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Chemosphere 87 (2012) 1281–1287

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Chromium exhibits adverse effects at environmental relevant concentrations in chronic toxicity assay system of nematode Caenorhabditis elegans
Quili Wu, Yangyang Qu, Xing Li, Dayong Wang ⇑
Key Laboratory of Environmental MedicineEngineering in Ministry of Education, Department of Biochemistry and Molecular Biology, Medical School of Southeast University, Nanjing 210009, China

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Here we investigated whether the assay system (10-d) in Caenorhabditis elegans can be used to evaluate chronic toxicity of chromium (Cr(VI)) at environmental relevant concentrations ranging from 5.2 lg LÀ1 to260 lg LÀ1. The results indicated that lethality, locomotion behavior as revealed by head thrash, body bend, and forward turn, metabolism as revealed by pumping rate and mean defecation cycle length, intestinal autofluorescence, and ROS production were severely altered in Cr chronically exposed nematodes at environmental relevant concentrations. The most surprising observations were that headthrash, body bend, intestinal autofluorescence, and ROS production in 13 lg LÀ1 Cr exposed nematodes were significantly influenced. The observed adverse effects of Cr on survival, locomotion behavior, and metabolism were largely due to forming severe intestinal autofluorescence and ROS production. Therefore, our findings demonstrate the usefulness of chronic toxicity assay system in C. elegans in evaluatingthe chronic toxicity of toxicants at environmental relevant concentrations. Ó 2012 Elsevier Ltd. All rights reserved.

Article history: Received 21 October 2011 Received in revised form 21 December 2011 Accepted 20 January 2012 Available online 14 February 2012 Keywords: Chromium exposure Chronic toxicity Environmental relevant concentration Caenorhabditis elegans

1. Introduction Chromium(Cr) and its compounds have been recognized as having potential severe adverse effects on health for more than 180 years. Because Cr is widely used in the chemical industry for different applications such as pigments, metal plating, or leather tanning and in chemical production, different species of Cr can be released into the environment (Unceta et al., 2010). Moreover, Cr in contaminated water andsoil has hazardous effects on fish, wildlife, and invertebrates (Eisler, 1986; Lushchak et al., 2009). Although water is important for survival and existence of life, wastewater from the urban and the industrial workplaces usually contain toxic metals including Cr (Salf et al., 2005). Besides the fact that industrial effluents are the most potential water pollutants, sewage water may also containsignificant amount of heavy metals such as Cr (Latif et al., 2008). It was reported that 0.004– 5.62 mg LÀ1 Cr existed in irrigation water samples from Korangi industrial area in Pakistan (Salf et al., 2005). Chromium contents in some of the tubewell water samples in Rawalpindi area were observed above the maximum permissible samples (Latif et al., 2008). Especially, it has been found that thenaturally occurring Cr(VI) in ground and surface waters at values exceeding the World Health Organization limit for drinking water of 50 lg LÀ1 (Velma et al., 2009). Therefore, it is very important to evaluate the chronic toxicity of Cr at environmental relevant concentrations.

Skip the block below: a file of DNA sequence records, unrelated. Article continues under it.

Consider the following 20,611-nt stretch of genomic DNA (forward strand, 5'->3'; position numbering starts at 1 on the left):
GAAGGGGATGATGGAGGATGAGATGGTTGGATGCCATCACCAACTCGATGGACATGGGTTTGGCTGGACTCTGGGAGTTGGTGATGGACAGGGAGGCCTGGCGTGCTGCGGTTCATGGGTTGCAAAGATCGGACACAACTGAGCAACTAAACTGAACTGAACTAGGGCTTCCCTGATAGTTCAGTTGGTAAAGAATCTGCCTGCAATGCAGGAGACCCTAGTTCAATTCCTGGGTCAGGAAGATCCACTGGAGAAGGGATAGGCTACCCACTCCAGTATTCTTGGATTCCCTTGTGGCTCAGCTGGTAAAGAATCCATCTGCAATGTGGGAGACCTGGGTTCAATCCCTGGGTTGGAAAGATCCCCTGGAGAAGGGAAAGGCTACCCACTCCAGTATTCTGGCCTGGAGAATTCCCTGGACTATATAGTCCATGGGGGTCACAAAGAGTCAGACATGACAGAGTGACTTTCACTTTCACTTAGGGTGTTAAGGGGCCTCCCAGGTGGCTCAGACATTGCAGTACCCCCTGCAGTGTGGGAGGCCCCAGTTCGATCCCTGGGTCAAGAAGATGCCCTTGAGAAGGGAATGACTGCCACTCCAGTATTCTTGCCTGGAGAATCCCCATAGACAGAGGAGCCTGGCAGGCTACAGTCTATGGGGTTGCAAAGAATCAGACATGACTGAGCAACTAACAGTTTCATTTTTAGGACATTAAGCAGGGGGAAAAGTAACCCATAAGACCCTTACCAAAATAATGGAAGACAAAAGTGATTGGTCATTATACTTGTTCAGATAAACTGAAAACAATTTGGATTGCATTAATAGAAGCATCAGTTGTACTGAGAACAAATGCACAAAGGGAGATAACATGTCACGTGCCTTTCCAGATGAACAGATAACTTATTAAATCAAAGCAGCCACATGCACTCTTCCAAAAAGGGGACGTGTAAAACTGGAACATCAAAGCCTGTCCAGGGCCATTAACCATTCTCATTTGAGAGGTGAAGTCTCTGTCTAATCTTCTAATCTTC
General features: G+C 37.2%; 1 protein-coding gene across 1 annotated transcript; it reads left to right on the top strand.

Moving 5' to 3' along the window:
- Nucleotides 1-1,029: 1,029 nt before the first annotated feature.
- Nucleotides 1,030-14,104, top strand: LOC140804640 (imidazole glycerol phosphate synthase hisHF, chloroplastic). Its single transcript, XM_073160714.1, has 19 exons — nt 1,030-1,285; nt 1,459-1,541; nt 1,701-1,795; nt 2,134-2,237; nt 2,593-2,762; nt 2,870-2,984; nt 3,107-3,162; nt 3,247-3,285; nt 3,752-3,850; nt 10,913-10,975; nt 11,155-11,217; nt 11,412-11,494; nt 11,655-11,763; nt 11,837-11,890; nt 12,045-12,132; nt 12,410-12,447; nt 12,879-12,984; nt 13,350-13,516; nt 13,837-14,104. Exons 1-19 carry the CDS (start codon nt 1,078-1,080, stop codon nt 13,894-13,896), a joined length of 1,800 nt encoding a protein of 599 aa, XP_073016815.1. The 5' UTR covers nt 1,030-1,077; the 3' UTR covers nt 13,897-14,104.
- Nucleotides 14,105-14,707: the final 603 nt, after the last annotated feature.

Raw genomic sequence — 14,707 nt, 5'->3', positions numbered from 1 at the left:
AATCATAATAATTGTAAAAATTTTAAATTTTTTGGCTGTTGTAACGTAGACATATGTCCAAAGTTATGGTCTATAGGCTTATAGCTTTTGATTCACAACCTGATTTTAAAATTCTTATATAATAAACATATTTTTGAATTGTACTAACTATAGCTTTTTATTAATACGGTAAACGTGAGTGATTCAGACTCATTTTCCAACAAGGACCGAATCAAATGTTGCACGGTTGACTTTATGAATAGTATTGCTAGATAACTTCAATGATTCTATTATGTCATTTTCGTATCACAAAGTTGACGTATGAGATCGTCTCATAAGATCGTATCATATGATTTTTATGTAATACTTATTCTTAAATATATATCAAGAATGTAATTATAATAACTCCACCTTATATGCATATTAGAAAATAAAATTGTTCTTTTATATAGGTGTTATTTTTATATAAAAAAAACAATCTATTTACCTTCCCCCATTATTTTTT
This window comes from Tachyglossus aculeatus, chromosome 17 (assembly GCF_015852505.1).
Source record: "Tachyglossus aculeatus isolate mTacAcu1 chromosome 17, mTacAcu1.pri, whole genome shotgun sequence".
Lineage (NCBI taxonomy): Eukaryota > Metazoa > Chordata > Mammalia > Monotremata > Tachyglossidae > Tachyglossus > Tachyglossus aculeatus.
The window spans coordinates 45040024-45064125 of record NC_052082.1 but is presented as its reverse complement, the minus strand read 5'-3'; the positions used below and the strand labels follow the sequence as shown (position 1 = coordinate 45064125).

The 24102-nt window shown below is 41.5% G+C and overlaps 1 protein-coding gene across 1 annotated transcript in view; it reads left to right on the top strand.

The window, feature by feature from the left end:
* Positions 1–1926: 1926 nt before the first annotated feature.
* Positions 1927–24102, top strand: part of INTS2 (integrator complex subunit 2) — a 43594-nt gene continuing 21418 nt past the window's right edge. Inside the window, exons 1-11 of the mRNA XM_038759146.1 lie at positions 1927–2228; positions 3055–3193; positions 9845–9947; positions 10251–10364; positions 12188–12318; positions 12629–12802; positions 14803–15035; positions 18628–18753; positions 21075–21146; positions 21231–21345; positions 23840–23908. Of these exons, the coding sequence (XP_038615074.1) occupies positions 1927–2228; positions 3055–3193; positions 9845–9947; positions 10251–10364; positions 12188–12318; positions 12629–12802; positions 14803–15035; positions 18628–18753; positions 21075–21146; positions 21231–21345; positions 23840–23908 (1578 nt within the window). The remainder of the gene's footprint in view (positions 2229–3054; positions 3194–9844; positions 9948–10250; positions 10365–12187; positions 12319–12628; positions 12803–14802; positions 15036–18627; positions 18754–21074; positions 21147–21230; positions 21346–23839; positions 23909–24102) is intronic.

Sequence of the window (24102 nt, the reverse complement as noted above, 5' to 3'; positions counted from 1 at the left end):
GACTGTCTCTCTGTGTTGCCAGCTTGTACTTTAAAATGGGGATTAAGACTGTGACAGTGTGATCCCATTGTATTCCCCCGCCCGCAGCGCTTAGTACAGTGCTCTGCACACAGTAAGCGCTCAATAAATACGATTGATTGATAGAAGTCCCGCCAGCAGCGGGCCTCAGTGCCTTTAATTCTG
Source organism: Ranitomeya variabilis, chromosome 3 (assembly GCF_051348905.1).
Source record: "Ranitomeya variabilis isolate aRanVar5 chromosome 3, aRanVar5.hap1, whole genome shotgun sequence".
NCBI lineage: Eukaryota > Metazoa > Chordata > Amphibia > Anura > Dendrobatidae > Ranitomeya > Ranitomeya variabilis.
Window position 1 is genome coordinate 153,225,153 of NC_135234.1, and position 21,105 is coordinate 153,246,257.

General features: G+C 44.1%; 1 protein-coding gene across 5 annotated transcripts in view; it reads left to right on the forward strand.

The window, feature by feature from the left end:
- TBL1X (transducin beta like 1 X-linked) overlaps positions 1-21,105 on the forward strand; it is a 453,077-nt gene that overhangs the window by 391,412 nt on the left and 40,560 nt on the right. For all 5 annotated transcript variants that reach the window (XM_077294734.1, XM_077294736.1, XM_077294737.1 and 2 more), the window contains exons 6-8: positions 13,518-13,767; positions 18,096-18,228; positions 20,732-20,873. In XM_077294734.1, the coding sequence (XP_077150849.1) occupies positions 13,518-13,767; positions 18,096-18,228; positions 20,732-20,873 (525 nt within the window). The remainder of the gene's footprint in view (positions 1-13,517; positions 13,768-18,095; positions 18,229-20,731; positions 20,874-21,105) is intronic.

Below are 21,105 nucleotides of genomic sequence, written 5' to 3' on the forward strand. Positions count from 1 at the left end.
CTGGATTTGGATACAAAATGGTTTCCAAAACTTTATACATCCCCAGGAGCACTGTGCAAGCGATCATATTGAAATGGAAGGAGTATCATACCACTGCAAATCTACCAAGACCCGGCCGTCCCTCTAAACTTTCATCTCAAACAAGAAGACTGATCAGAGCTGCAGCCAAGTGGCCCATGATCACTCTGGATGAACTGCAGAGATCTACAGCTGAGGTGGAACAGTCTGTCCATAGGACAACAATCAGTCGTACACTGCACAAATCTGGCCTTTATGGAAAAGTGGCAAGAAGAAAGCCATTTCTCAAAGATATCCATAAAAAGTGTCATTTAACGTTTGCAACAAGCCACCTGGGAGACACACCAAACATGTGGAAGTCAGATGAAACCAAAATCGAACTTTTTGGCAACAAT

⇑ Corresponding author. Tel.: +86 25 83272510.
E-mail address: (D. Wang). 0045-6535/$ - see front matterÓ 2012 Elsevier Ltd. All rights reserved. doi:10.1016/j.chemosphere.2012.01.035

Caenorhabditis elegans, a free living nematode that lives mainly in the liquid phase of soils, is considered as an ideal model animal for the study of environmental evaluation and toxicity (Leung et al., 2008). C. elegans is now widely used in ecotoxicological studies utilizing various exposure media, including...
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